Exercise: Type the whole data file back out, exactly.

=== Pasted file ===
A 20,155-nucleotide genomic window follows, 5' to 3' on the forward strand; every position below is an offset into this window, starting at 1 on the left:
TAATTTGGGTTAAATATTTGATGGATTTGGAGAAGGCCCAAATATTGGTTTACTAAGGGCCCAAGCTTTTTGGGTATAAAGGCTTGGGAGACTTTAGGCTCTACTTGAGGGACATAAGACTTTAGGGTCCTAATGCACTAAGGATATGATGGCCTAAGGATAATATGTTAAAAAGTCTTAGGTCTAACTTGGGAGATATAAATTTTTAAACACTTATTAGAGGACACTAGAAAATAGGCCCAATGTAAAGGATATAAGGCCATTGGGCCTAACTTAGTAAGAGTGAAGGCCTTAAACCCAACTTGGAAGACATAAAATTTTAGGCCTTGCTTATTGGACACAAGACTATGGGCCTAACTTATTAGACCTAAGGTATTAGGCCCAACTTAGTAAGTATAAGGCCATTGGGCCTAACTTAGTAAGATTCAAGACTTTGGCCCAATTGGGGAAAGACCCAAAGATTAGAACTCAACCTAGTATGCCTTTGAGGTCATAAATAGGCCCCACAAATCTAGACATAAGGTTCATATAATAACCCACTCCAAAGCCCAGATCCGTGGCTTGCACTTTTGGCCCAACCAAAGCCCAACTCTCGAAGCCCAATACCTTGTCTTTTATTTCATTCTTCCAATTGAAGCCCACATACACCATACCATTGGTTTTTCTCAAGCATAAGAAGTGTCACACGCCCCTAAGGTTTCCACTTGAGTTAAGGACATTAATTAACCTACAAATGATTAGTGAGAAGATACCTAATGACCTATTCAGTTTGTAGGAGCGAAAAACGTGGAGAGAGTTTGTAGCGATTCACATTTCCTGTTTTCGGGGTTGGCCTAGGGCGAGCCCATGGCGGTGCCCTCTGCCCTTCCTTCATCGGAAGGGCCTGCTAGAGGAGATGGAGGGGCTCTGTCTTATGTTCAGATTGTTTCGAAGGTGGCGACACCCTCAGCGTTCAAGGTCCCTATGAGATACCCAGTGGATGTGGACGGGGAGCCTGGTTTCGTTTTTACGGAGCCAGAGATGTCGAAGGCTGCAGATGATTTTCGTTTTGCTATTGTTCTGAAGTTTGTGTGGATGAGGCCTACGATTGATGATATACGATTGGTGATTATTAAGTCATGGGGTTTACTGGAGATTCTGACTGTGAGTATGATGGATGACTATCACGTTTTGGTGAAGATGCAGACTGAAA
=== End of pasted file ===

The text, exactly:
A 20,155-nucleotide genomic window follows, 5' to 3' on the forward strand; every position below is an offset into this window, starting at 1 on the left:
TAATTTGGGTTAAATATTTGATGGATTTGGAGAAGGCCCAAATATTGGTTTACTAAGGGCCCAAGCTTTTTGGGTATAAAGGCTTGGGAGACTTTAGGCTCTACTTGAGGGACATAAGACTTTAGGGTCCTAATGCACTAAGGATATGATGGCCTAAGGATAATATGTTAAAAAGTCTTAGGTCTAACTTGGGAGATATAAATTTTTAAACACTTATTAGAGGACACTAGAAAATAGGCCCAATGTAAAGGATATAAGGCCATTGGGCCTAACTTAGTAAGAGTGAAGGCCTTAAACCCAACTTGGAAGACATAAAATTTTAGGCCTTGCTTATTGGACACAAGACTATGGGCCTAACTTATTAGACCTAAGGTATTAGGCCCAACTTAGTAAGTATAAGGCCATTGGGCCTAACTTAGTAAGATTCAAGACTTTGGCCCAATTGGGGAAAGACCCAAAGATTAGAACTCAACCTAGTATGCCTTTGAGGTCATAAATAGGCCCCACAAATCTAGACATAAGGTTCATATAATAACCCACTCCAAAGCCCAGATCCGTGGCTTGCACTTTTGGCCCAACCAAAGCCCAACTCTCGAAGCCCAATACCTTGTCTTTTATTTCATTCTTCCAATTGAAGCCCACATACACCATACCATTGGTTTTTCTCAAGCATAAGAAGTGTCACACGCCCCTAAGGTTTCCACTTGAGTTAAGGACATTAATTAACCTACAAATGATTAGTGAGAAGATACCTAATGACCTATTCAGTTTGTAGGAGCGAAAAACGTGGAGAGAGTTTGTAGCGATTCACATTTCCTGTTTTCGGGGTTGGCCTAGGGCGAGCCCATGGCGGTGCCCTCTGCCCTTCCTTCATCGGAAGGGCCTGCTAGAGGAGATGGAGGGGCTCTGTCTTATGTTCAGATTGTTTCGAAGGTGGCGACACCCTCAGCGTTCAAGGTCCCTATGAGATACCCAGTGGATGTGGACGGGGAGCCTGGTTTCGTTTTTACGGAGCCAGAGATGTCGAAGGCTGCAGATGATTTTCGTTTTGCTATTGTTCTGAAGTTTGTGTGGATGAGGCCTACGATTGATGATATACGATTGGTGATTATTAAGTCATGGGGTTTACTGGAGATTCTGACTGTGAGTATGATGGATGACTATCACGTTTTGGTGAAGATGCAGACTGAAA